Tuesday, March 21, 2006

VG REVIEW: Pursuit Force


"PURSUIT FORCE"
Sony, for the PlayStation Portable
rated T for Teen (mild language, suggestive themes, violence), $39.99.
Rating: 3 stars

Remember the 80s? The makers of "Pursuit Force" sure do.

And not just the pixilated arcade classics of that era, either. No, this high-octane action title offers homages to the testosterone-fueled films that starred Arnold Schwarzenegger and Sylvester Stallone and cheesy Saturday morning cartoon shows like "C.O.P.S."

Does it go without saying that this is a silly game? Good thing, then, that it’s a lot of fun, too.

In the game, you are part of an elite, futuristic police force, dedicated to taking back the streets from the criminal gangs who consider the city their playground. That one gang, named the Vixens, consists of a group of former Hollywood stunt women who have turned to crime, gives you an idea of the tongue-in-cheek attitude on display here.

Most of the time, your missions will consist of chasing down and stopping the crooks by car, boat or motorcycle.

The nifty catch is that you can hop from one moving vehicle to the next, slamming on top of an enemy’s transport and then commandeering it with a few quick bursts from your firearm.

Every few levels, you’ll be given a different mission, such as protecting an informant from attack, taking out a group of thugs on foot or manning a helicopter gun. These variations in the basic premise do a nice job of keeping the game from getting stale.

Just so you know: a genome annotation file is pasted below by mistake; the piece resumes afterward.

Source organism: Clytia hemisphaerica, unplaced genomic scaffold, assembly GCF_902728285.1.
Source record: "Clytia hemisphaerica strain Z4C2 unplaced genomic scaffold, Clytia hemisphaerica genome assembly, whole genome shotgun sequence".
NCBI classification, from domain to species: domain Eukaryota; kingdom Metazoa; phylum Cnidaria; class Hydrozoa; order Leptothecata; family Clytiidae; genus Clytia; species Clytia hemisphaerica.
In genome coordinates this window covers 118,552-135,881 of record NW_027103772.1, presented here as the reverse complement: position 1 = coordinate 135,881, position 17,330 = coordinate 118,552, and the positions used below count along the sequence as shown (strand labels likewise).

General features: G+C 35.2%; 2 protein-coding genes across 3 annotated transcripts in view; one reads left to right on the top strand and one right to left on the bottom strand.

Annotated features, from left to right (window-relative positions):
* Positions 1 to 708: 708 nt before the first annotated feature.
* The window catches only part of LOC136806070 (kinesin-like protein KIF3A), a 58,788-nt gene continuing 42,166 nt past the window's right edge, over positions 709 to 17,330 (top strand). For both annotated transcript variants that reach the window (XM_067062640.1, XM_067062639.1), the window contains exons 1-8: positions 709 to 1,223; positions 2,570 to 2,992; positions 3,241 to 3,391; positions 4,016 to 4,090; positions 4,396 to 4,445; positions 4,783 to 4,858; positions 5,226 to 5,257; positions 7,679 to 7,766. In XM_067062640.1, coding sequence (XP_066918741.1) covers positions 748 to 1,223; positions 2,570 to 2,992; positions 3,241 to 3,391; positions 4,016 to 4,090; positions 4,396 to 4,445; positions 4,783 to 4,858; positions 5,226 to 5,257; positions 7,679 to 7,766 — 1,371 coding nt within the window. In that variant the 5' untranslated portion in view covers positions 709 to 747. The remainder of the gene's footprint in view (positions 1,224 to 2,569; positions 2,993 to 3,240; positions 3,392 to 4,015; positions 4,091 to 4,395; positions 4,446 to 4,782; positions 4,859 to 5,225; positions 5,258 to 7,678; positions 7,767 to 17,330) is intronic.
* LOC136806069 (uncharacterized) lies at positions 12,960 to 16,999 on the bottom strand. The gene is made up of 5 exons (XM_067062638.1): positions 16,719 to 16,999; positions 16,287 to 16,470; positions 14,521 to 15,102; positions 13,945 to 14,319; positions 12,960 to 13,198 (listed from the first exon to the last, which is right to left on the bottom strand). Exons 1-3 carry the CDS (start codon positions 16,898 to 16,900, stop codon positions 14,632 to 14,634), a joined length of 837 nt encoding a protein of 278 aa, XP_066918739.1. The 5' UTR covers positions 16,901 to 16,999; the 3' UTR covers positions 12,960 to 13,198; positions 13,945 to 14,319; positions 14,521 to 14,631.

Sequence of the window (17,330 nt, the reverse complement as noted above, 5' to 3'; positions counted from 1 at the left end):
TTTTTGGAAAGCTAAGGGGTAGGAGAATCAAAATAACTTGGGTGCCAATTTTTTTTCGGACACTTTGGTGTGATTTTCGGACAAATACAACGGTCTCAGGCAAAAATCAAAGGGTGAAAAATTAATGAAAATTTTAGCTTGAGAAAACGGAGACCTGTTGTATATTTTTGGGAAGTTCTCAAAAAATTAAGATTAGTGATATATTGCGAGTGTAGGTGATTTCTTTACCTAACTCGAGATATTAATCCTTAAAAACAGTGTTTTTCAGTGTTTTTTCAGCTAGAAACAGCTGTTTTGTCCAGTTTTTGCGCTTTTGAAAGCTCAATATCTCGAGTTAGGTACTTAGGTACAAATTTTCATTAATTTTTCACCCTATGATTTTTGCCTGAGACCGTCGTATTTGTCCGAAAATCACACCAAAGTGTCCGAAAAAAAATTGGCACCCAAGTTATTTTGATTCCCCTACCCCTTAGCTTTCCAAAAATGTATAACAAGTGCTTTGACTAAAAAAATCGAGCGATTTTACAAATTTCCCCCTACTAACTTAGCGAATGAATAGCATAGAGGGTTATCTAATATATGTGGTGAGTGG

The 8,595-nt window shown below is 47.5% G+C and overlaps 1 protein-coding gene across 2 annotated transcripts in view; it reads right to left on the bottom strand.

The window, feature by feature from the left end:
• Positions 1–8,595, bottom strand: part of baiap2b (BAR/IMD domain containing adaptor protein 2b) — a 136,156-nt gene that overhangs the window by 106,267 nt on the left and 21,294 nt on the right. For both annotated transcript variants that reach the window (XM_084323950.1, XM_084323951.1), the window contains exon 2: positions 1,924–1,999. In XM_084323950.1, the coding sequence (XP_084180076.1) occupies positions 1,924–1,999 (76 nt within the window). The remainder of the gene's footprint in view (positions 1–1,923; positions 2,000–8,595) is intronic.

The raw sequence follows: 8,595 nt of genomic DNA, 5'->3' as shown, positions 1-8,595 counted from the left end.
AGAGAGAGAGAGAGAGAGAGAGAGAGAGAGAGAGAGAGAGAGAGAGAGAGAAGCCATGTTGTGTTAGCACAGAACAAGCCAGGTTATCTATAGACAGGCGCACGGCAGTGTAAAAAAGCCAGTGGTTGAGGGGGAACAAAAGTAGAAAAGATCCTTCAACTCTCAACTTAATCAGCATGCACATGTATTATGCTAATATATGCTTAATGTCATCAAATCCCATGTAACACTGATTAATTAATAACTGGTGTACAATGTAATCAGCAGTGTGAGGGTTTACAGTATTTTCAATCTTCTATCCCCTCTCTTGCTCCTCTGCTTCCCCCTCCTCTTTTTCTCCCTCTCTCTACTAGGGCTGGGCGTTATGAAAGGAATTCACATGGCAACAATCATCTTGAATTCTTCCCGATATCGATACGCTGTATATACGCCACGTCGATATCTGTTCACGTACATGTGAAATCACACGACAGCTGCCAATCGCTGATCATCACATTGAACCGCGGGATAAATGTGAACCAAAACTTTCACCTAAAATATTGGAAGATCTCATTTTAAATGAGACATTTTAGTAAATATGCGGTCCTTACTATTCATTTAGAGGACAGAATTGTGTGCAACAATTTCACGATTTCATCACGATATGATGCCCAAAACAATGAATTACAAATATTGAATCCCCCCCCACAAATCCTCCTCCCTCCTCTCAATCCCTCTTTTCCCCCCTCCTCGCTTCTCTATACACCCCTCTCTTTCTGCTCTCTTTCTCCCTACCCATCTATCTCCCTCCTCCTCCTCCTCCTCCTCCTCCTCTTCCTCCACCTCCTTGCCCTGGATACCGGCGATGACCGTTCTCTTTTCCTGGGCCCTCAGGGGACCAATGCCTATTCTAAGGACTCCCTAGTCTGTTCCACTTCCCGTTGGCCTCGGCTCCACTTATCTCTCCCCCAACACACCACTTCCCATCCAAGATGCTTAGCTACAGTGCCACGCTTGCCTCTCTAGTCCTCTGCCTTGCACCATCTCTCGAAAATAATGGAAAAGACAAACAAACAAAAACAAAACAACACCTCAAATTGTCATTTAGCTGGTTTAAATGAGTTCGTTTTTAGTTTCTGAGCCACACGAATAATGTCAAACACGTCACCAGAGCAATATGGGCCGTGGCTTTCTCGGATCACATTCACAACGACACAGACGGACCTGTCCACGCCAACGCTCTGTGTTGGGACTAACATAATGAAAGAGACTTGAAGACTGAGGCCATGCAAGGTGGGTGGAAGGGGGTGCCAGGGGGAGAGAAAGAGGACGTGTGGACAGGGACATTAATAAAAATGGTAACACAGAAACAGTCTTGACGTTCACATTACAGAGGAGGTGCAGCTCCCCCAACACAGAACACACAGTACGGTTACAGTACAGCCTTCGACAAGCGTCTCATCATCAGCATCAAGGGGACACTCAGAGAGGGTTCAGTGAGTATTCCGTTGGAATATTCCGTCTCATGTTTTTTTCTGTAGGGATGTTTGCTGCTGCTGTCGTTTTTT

Apart from the single-player mode, which is extensive, there are few other options. Surprisingly, there’s no real multiplayer mode, which would enhance a game of this nature.

"Pursuit" controls easily, with most actions engaged with the simple press of a button. The game also looks good, featuring crisp colors and sharp details.

"Pursuit Force" doesn’t have any goals other than to entertain you. It’s an empty-headed, shallow bauble, yes, but considering the dearth of solid PSP titles out there, we should welcome a game that manages to so solidly offer fun for fun’s sake.


Copyright The Patriot-News, 2006

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